One month is a good unit of time for your CSS files as these will probably get updated more often than your images.

Javascript files are another type of configuration file for your website they also probably won’t be updated too often if at all. To cache your Javascript files just add this code above the </IfModule>.

ExpiresByType application/javascript "access plus 1 year"

If for some reason your website is still using Flash you can cache your Flash files as well. You shouldn’t be using Flash anymore as more and more browsers are dropping support for Flash and your website might not work correctly for certain users if it uses Flash.

To cache your Flash files add this code above the </IfModule>.

ExpiresByType application/x-shockwave-flash "access plus 1 month"

If you enter all these lines into your .htaccess file your final Expires Headers code should look like this:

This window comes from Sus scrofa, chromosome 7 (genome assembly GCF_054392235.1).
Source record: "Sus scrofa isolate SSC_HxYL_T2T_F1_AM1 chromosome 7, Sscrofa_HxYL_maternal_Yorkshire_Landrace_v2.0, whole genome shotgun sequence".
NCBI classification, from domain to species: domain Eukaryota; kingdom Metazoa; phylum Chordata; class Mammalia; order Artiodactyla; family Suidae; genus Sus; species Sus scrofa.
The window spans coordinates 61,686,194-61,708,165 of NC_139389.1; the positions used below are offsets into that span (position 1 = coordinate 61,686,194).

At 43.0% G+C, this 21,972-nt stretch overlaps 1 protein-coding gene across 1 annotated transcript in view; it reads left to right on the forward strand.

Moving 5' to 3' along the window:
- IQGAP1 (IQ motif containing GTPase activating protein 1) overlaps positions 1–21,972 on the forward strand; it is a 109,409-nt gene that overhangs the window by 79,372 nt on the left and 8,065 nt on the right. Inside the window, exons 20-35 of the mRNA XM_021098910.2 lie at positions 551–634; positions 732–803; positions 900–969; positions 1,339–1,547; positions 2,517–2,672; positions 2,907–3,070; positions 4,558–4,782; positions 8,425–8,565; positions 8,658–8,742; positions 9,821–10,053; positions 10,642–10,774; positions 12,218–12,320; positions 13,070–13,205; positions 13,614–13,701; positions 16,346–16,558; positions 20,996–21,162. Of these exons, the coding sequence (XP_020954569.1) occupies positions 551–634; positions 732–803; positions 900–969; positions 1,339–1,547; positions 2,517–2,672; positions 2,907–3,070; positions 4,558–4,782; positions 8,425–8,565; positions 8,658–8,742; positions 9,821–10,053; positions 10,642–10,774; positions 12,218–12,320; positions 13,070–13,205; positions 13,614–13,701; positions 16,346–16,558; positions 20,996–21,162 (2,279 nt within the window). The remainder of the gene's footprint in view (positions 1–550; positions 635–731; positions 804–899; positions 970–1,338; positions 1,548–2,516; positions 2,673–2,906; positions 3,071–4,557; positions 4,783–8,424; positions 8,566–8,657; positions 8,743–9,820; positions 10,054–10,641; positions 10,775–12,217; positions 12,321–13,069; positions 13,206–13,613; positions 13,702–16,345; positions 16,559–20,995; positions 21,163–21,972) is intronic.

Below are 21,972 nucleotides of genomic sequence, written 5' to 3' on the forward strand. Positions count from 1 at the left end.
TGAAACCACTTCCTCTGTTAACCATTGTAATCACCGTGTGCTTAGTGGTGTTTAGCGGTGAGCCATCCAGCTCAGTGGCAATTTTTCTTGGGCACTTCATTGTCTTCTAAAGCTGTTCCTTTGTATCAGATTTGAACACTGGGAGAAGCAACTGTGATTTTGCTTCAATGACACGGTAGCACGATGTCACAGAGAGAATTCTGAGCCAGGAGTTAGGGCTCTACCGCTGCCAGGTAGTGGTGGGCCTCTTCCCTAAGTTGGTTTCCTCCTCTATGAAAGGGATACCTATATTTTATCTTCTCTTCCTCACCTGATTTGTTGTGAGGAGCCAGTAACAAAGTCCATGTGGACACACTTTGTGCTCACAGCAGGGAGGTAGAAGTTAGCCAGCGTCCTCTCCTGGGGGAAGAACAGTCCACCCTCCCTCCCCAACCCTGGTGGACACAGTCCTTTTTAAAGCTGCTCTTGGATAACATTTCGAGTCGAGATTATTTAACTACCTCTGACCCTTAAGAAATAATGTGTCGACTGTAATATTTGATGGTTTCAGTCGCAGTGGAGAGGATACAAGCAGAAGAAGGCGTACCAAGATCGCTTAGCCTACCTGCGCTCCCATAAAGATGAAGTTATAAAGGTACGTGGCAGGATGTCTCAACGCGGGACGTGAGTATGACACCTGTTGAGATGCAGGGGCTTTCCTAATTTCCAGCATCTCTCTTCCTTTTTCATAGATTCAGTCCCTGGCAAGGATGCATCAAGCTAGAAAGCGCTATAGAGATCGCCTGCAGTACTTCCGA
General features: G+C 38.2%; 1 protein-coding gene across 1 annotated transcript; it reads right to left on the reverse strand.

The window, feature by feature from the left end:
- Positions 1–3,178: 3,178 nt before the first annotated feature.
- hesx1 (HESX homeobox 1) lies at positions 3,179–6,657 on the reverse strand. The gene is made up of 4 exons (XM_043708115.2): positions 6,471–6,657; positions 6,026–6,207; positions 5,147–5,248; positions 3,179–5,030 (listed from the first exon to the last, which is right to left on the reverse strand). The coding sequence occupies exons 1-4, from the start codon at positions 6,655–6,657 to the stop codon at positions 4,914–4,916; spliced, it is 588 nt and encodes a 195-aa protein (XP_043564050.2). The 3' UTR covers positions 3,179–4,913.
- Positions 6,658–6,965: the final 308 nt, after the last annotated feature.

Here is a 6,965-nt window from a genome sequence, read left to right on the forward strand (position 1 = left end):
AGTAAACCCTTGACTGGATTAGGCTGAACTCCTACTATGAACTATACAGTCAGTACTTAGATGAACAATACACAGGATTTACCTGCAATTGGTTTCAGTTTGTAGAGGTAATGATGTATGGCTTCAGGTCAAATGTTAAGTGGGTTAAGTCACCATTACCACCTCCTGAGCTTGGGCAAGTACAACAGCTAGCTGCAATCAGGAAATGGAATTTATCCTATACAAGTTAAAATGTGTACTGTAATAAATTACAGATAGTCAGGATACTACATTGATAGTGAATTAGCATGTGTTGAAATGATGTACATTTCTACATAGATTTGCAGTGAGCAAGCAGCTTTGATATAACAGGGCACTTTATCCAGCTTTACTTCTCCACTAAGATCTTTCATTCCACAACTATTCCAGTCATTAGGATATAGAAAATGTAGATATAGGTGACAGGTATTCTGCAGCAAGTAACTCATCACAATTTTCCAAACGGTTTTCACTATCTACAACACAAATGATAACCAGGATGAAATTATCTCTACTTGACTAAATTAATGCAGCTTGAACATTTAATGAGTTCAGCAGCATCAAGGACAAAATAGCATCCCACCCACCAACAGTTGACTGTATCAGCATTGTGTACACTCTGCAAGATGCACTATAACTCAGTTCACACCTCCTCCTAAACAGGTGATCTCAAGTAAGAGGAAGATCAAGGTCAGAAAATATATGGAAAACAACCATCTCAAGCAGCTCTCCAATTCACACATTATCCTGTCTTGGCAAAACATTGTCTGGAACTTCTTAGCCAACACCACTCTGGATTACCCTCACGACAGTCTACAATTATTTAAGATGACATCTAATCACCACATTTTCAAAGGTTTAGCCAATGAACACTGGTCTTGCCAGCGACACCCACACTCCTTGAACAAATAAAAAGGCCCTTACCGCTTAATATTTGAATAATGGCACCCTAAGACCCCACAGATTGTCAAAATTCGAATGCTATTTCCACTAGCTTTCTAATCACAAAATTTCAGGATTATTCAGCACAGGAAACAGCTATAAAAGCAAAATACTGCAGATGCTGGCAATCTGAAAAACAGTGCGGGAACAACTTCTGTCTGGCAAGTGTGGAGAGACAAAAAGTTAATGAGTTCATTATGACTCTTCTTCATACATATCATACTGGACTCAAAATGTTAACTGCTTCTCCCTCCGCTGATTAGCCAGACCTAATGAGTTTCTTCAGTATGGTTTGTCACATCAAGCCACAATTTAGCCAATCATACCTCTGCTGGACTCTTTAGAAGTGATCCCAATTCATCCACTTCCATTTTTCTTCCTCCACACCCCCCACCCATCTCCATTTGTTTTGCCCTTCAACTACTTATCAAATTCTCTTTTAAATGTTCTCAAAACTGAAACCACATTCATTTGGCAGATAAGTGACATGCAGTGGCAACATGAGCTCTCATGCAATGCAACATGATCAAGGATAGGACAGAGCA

<IfModule mod_expires.c>
ExpiresActive On 
ExpiresDefault "access plus 1 month"
ExpiresByType image/gif "access plus 1 year"
ExpiresByType image/png "access plus 1 year"
ExpiresByType image/jpg "access plus 1 year"
ExpiresByType image/jpeg "access plus 1 year"
ExpiresByType image/x-icon "access plus 1 year"
ExpiresByType text/css "access plus 1 month"
ExpiresByType application/javascript "access plus 1 year"
</IfModule>

We left out the line for Flash since your website shouldn’t be using Flash.

This block of text should be added at the bottom of the .htaccess after any code that might already be there and remember to be sure to back this file up before you make any changes.

If you screw something up with this file you might find that your website won’t load at all. If that happens you can just replace your edited .htaccess file with the backed up version and you’ll be ok.

If you have any questions about any of this feel free to ask in the comments.

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2 Comments

  1. Went from a 69 YSlow Grade to a 80 when adding the code…thanks.